"Violence and the Sacred"
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René Noël Théophile Girard (; French: [ʒiʁaʁ]; 25 December 1923 – 4 November 2015) was a French historian, literary critic, and philosopher of social science whose work belongs to the tradition of anthropological philosophy. Girard was the author of nearly thirty books, with his writings spanning many academic domains. Although the reception of his work is different in each of these areas, there is a growing body of secondary literature on his work and his influence on disciplines such as literary criticism, critical theory, anthropology, theology, psychology, mythology, sociology, economics, cultural studies, and philosophy.
Girard’s main contribution to philosophy, and in turn to other disciplines, was in the field of epistemological and ethical systems of desire. Girard believed that human development occurs initially through a process of observational mimicry, where the infant develops desire through a process of learning to copy adult behaviour, fundamentally linking acquisition of identity, knowledge and material wealth to the development of a desire to have something others possess.
All conflict, competition and rivalry therefore originate in mimetic desire (mimetic rivalry), which eventually reaches destructive stages of conflict both between individuals and social groups that requires them to blame someone or something in order to diffuse conflict through the scapegoat mechanism. Unable to assume responsibility or engage in self-reflection to recognize their own part in the conflict, humans individually and cross-tribally unite, to diffuse conflict, by murdering the king or whoever appears to have the least support in the conflict, and then recognizing when the person has died how much less stress they have, and the unification leads to them eventually thinking of the deposed dead king as a god, i.e. deification or sanctification. Or, guilt is ascribed to an innocent third-party, whose murder permits the creation of a common unifying mythological underlay necessary for the foundation of human culture.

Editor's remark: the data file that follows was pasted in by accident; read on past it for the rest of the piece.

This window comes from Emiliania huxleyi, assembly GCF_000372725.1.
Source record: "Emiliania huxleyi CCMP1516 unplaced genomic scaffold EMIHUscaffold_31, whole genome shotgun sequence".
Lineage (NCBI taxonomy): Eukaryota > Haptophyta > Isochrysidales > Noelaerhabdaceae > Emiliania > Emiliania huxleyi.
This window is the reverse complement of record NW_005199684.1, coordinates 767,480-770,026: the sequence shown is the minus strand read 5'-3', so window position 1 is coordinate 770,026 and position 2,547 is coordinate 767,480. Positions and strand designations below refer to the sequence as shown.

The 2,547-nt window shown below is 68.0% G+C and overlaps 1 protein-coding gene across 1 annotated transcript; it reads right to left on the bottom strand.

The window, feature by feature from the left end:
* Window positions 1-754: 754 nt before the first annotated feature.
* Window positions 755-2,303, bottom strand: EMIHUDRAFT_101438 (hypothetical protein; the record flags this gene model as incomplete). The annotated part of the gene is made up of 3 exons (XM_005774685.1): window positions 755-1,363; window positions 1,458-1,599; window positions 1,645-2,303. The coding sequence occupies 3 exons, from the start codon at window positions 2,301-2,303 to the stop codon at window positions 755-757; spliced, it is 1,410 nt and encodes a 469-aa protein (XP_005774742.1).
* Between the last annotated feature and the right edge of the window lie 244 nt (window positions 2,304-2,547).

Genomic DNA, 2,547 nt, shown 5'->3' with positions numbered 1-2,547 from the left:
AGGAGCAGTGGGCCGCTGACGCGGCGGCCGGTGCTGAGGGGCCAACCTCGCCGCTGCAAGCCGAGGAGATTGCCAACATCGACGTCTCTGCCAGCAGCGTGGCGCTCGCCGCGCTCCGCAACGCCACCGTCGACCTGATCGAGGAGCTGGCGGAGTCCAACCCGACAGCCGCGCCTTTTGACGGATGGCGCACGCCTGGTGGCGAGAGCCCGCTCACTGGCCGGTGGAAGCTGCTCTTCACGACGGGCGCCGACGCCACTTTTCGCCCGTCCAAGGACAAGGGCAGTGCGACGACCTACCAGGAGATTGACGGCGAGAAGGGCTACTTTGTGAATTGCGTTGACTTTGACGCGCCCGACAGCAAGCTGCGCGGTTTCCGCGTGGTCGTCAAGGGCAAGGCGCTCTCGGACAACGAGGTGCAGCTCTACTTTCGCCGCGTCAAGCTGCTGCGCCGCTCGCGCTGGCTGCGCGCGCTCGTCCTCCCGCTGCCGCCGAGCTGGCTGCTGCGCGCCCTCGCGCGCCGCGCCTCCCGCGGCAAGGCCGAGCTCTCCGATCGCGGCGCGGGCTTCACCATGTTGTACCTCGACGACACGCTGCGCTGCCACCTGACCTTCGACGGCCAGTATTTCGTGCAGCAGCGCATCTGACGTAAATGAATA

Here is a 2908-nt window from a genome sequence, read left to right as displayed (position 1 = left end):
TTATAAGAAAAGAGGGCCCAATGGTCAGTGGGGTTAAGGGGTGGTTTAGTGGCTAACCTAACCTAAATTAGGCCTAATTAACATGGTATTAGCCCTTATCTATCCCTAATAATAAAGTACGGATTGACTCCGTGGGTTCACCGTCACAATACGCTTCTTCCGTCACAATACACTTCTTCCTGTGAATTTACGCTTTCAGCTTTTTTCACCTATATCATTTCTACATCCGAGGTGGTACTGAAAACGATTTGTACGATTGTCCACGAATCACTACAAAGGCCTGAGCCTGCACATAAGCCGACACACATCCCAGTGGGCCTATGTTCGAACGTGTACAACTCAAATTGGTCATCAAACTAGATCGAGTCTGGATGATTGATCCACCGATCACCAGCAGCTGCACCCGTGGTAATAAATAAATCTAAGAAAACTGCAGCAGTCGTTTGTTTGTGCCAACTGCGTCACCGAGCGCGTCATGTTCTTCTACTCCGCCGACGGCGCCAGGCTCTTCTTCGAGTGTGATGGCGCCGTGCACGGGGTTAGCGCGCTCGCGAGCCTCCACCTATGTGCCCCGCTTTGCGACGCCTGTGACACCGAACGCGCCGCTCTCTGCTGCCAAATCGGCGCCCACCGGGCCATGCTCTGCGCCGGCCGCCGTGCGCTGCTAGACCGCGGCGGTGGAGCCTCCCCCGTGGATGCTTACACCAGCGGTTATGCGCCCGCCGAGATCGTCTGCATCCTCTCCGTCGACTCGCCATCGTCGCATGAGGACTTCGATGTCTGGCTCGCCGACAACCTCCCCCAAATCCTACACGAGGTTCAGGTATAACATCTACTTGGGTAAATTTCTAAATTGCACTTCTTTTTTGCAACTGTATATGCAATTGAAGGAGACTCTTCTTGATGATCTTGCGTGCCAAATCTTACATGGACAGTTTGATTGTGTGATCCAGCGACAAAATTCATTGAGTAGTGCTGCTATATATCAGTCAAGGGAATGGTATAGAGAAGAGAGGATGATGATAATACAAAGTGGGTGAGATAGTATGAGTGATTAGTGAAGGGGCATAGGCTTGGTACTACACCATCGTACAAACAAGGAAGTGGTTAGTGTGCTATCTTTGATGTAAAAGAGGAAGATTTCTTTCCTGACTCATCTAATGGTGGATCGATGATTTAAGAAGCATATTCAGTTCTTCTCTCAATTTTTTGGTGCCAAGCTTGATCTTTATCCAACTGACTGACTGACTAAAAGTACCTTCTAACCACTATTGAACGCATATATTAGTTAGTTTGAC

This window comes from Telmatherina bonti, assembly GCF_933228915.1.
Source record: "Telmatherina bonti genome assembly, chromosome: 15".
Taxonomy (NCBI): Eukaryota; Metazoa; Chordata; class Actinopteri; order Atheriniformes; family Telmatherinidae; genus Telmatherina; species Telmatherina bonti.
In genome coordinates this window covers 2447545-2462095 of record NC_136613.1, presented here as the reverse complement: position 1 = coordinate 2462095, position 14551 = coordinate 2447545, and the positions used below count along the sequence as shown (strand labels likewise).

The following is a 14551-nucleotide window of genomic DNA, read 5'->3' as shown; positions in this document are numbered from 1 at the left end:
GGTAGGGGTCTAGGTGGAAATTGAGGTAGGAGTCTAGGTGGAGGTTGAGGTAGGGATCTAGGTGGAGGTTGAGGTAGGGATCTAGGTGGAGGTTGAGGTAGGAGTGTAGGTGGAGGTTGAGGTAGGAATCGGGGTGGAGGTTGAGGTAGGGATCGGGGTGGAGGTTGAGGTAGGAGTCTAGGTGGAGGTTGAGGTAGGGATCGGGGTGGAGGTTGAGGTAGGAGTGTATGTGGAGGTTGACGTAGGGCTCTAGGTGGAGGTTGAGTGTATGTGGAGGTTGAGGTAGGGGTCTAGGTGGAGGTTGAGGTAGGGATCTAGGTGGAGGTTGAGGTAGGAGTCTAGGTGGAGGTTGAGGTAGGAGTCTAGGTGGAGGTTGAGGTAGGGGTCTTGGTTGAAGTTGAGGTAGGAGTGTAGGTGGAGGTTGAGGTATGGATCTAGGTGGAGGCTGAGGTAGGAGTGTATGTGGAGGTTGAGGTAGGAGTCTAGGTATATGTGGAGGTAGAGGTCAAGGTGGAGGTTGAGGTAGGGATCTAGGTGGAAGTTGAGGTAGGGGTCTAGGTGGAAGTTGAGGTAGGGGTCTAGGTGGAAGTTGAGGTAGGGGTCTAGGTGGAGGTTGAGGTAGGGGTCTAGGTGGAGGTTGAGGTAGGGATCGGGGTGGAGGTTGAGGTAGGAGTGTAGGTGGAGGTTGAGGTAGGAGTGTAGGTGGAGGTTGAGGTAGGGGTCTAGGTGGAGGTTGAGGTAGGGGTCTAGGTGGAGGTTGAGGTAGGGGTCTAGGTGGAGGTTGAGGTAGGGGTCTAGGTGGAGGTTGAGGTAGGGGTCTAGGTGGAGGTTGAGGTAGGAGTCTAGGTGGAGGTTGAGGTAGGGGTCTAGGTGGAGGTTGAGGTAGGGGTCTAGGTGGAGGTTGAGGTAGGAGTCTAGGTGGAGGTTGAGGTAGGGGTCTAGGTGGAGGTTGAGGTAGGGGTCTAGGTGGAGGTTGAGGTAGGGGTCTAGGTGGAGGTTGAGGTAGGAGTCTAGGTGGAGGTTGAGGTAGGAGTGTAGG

For Girard, religion and mythology were therefore necessary steps in human evolution to control the violence that arises from mimetic rivalry and unequal distribution of desirable things. Religion directed the scapegoat impulse on imaginary concepts, such as Satan or demons, the absence of which would see an increase in human conflict, according to Girard. His ideas ran sharply contrary to the post-modernism in vogue through most of his life, and his views of human nature were pessimistic in contrast with the mainstream currents of his time. Girard saw religion as an essential instrument of cohesion, believing that the primary purpose of sacred texts was to end the practice of human sacrifice through ritualistically surrogating for the behaviour triggered by scapegoat mechanism, adopting and expanding many of Nietzsche’s ideas.
Girard was professor at Johns Hopkins University from 1957 to 1981, and subsequently at Stanford University where he was named special fellow of the Hoover Institution, a conservative think-tank based at Stanford.
For his contributions, in 2005 Rene Girard was named as one of the 40 “Les immortals” members of the Académie française.
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